Also, depending upon your heating needs, you might want to look at the F600 Firelight as oppose to the F500 Oslo. The Oslo is about the same size as the Encore (and both are a little larger than the Heritage I use, but both have a bit smaller of a firebox than the Vigilant). The Encore puts out some nice strong heat, but the Vigilant can out blast the Encore. Keep this in mind when you are thinking about upgrading. If you need every BTU the Vigilant can muster, you need to go with the F600. If the Vigilant can sweat you out even during the coldest days, the Oslo should be fine.
  12. Battenkiller

    Battenkiller Minister of Fire

    Joined:
    Nov 26, 2009
    Messages:
    3,732
    Loc:
    Just Outside the Blue Line
    I was just reading an article from OMNI where they stated that, to date, no one had come up with an effective thermostatic control for a non-cat stove. Article was from the mid-90s. I always thought TC was the coolest thing until I got the Vig and found out I slept a lot more peacefully before I actually owned the technology.
  13. BrowningBAR

    BrowningBAR Minister of Fire

    Joined:
    Jul 22, 2008
    Messages:
    7,607
    Loc:
    Doylestown, PA

    In your mild climate, your needs differ and you have a shorter burning season.

    But for me, my reasons for upgrading are as follows:

    Inconsistent burn times
    Wood consumption
    Need for longer burn times

    I did not realize the huge efficiency difference until this year when running two good sized stoves and still using less wood than if I were using the Vigilant by itself. The Vigilant is a hell of a stove, but it is a hungry bastard.
  14. BrowningBAR

    BrowningBAR Minister of Fire

    Joined:
    Jul 22, 2008
    Messages:
    7,607
    Loc:
    Doylestown, PA

    I'm interested in knowing your results when/if you go with a newer stove for the new place. Especially if it is a Fireview or Progress. I'm actually more interesting in your reaction to the Fireview as oppose to the Progress since the Progress uses a burn combination that I can not directly relate to at this point.
  15. Battenkiller

    Battenkiller Minister of Fire

    Joined:
    Nov 26, 2009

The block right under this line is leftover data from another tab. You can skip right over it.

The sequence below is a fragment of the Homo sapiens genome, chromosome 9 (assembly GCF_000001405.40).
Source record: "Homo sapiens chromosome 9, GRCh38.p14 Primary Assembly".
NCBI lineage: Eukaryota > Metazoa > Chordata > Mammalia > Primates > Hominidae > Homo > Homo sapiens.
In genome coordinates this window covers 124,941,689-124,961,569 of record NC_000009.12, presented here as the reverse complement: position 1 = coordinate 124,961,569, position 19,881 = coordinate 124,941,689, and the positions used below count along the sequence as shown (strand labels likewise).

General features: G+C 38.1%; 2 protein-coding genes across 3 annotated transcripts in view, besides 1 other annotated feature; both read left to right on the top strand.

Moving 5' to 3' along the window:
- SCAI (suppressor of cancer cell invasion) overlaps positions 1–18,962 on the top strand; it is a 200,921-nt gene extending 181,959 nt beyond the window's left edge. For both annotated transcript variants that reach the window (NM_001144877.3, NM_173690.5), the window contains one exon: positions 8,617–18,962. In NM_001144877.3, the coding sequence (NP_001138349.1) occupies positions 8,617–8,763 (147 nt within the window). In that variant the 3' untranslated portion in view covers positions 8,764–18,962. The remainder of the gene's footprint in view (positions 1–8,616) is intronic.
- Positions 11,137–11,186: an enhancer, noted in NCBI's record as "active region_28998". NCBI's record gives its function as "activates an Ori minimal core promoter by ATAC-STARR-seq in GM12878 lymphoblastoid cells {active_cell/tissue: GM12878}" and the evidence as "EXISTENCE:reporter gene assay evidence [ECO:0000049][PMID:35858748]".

Messages:
    3,732
    Loc:
    Just Outside the Blue Line
    We got back in for the inspections this morning and there are more possibilities than I thought. I may end up putting that pellet stove in the basement and putting a Fireview in upstairs. The place is small and extremely well insulated. I'll need a stove that will burn clean dialed all the way down.

    BTW... The mantle doesn't hit you, you hit the mantle. :lol:
  16. BrowningBAR

    BrowningBAR Minister of Fire

    Joined:
    Jul 22, 2008
    Messages:
    7,607
    Loc:
    Doylestown, PA
    That is probably the best outcome I could hope for. Having the pellet stove in the basement just makes more sense to me since it needs for less attention.

    [/quote]BTW... The mantle doesn't hit you, you hit the mantle. :lol:[/quote]

    This is a very true and accurate statement. I'm pretty sure I gave myself a concussion the first year burning.
  17. dafattkidd

    dafattkidd Minister of Fire

    Joined:
    Dec 11, 2007
    Messages:
    1,491
    Loc:
    Sound Beach, LINY
    BTW... The mantle doesn't hit you, you hit the mantle. :lol:[/quote]

    This is a very true and accurate statement. I'm pretty sure I gave myself a concussion the first year burning.[/quote]




    Wait a second, according to my records Mantle hit everything. wait... uh... forgive me, being from NY when I hear the words Mantle and hitting and immediately I am drawn to remember a legend. Anyway back to wood burning.
  18. Battenkiller

    Battenkiller Minister of Fire

    Joined:
    Nov 26, 2009
    Messages:
    3,732
    Loc:
    Just Outside the Blue Line
    Ah, sweet memories of youth. I'm from NY, too. Been a diehard Yankee fan since the first time I picked up a bat. I worshiped The Mick as much as any kid could, but let's face it... he missed a hell of a lot more than he hit. ;-)

    BTW... Ever wonder why they call it a strike when you don't really strike anything?
  19. dafattkidd

    dafattkidd Minister of Fire

    Joined:
    Dec 11, 2007
    Messages:
    1,491
    Loc:
    Sound Beach, LINY
    Good point about the Mick missing more than he hit. But so is the way of baseball.

Share This Page